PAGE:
Poplars are the ideal all-round tree, and they provide a cash crop. They are ideal as a complimentary farm forestry species to integrate with other pastoral activity. As a cash crop, they can produce timber in 20 years. They coppice well to provide firewood lots. Poplars are ideal for erosion control, will grow in water areas and improve the soil at the same time. They are ideal shade trees for livestock which will even enjoy the fallen leaves. They can be used as fodder, either from pruned branches, or utilised as feed during drought. They are ideal for agroforestry as the grass continues to grow under the trees and right up to the trunk so stock can be grazed. Last, but not least is their amenity value, with attractive coloured leaves and refreshing scent.


For agroforestry/soil conservation, planting can range from 20 to 100 per hectare. At 100 per hectare on a moist, fertile site, you can produce saw logs of 400 to 500mm diameter in 15 to 20 years. At 20 per hectare on the lower slopes planted primarily for soil conservation, and pruned every second or third year, they will produce good timber as well. Pruning should be done in summer so that the wound will dry off. This will also provide foliage for the stock to graze.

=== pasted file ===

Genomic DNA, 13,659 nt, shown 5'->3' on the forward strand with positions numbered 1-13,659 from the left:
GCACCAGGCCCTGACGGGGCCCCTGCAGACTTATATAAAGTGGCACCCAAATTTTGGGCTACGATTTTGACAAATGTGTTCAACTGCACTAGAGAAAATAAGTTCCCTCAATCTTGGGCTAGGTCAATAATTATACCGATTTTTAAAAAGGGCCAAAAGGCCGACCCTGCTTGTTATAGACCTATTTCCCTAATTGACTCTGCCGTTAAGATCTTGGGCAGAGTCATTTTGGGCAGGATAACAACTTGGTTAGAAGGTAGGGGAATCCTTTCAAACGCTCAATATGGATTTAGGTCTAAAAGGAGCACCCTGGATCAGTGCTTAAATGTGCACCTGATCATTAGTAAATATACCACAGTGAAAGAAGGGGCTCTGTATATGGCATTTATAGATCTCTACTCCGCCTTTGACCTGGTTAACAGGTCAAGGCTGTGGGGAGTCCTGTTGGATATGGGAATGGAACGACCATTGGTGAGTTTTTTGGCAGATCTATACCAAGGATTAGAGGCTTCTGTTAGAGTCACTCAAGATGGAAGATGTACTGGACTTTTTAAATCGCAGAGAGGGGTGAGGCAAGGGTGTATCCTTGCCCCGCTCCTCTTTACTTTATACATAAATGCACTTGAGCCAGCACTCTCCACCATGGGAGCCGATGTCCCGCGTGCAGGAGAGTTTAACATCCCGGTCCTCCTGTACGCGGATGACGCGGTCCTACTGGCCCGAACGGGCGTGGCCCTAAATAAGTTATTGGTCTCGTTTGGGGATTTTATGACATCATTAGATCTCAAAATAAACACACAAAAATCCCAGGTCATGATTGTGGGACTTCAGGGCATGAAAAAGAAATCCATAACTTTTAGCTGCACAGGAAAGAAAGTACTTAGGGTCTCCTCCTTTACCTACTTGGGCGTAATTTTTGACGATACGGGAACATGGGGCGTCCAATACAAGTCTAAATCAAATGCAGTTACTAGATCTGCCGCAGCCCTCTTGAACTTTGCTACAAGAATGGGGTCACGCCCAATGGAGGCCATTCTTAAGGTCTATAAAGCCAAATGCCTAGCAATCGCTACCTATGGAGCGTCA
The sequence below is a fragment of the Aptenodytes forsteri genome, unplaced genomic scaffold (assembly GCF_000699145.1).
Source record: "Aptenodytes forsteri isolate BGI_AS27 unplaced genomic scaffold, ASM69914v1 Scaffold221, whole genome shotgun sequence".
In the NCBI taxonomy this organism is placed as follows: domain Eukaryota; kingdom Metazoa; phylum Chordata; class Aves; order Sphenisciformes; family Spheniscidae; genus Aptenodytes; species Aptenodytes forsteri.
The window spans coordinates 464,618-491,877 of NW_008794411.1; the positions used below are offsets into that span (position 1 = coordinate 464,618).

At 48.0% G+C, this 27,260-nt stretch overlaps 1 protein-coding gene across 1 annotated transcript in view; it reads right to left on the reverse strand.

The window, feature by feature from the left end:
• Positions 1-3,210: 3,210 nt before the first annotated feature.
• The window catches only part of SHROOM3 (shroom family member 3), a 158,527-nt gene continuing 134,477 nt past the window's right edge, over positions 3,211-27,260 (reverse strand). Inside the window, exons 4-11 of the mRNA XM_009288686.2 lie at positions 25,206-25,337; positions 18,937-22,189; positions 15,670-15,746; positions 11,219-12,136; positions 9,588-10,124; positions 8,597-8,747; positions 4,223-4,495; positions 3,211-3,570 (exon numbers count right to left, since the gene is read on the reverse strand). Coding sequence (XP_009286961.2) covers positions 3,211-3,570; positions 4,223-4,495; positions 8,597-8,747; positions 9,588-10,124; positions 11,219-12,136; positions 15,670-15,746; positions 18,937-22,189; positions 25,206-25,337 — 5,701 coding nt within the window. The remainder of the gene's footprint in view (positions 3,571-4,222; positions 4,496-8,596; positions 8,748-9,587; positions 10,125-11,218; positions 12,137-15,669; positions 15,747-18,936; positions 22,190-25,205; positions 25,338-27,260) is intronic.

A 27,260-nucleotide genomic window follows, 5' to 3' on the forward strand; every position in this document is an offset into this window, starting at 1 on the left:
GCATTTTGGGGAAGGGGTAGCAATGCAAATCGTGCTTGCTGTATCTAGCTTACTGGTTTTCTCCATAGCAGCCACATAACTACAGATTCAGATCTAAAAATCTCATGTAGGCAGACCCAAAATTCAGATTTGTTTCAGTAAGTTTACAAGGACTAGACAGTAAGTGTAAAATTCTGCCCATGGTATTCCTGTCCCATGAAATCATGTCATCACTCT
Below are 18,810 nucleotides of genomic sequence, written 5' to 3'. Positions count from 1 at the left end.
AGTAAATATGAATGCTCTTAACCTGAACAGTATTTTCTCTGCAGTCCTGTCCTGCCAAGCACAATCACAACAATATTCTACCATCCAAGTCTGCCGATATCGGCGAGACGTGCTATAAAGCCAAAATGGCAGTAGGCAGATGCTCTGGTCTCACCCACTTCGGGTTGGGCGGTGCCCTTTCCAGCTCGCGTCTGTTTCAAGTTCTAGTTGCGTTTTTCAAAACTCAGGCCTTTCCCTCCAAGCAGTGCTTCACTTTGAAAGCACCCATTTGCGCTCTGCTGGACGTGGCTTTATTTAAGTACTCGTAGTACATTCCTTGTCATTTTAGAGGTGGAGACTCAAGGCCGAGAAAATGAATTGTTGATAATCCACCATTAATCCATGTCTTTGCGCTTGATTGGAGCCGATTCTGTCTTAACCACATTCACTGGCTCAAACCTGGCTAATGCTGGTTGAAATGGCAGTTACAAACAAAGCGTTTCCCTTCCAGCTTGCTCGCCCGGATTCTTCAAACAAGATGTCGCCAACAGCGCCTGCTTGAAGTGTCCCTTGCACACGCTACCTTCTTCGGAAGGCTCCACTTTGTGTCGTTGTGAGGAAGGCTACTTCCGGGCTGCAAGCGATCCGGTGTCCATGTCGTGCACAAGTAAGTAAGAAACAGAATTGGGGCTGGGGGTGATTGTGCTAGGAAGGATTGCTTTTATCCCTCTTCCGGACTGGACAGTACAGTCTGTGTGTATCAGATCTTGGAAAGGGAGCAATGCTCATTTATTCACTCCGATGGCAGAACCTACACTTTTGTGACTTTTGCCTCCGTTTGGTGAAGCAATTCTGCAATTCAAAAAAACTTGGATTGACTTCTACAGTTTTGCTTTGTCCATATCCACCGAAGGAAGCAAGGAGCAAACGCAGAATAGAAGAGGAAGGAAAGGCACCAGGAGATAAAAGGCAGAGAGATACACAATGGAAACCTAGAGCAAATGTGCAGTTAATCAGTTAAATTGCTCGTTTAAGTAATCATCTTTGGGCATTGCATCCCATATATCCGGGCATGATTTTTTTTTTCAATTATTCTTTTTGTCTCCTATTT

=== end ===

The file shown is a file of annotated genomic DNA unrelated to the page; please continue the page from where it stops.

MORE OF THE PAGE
For wetter sites plant 40 to 100 per hectare depending on the level of grazing you wish. If the site is a rough area that would be better off primarily producing timber with a little grazing, plant at 100 stems per hectare.

100 stems per hectare =10 x 10 metres (or 25 x 4 m)
40 stems per hectare =16 x 16 metres
20 stems per hectare =22 x 22 metres on hill slopes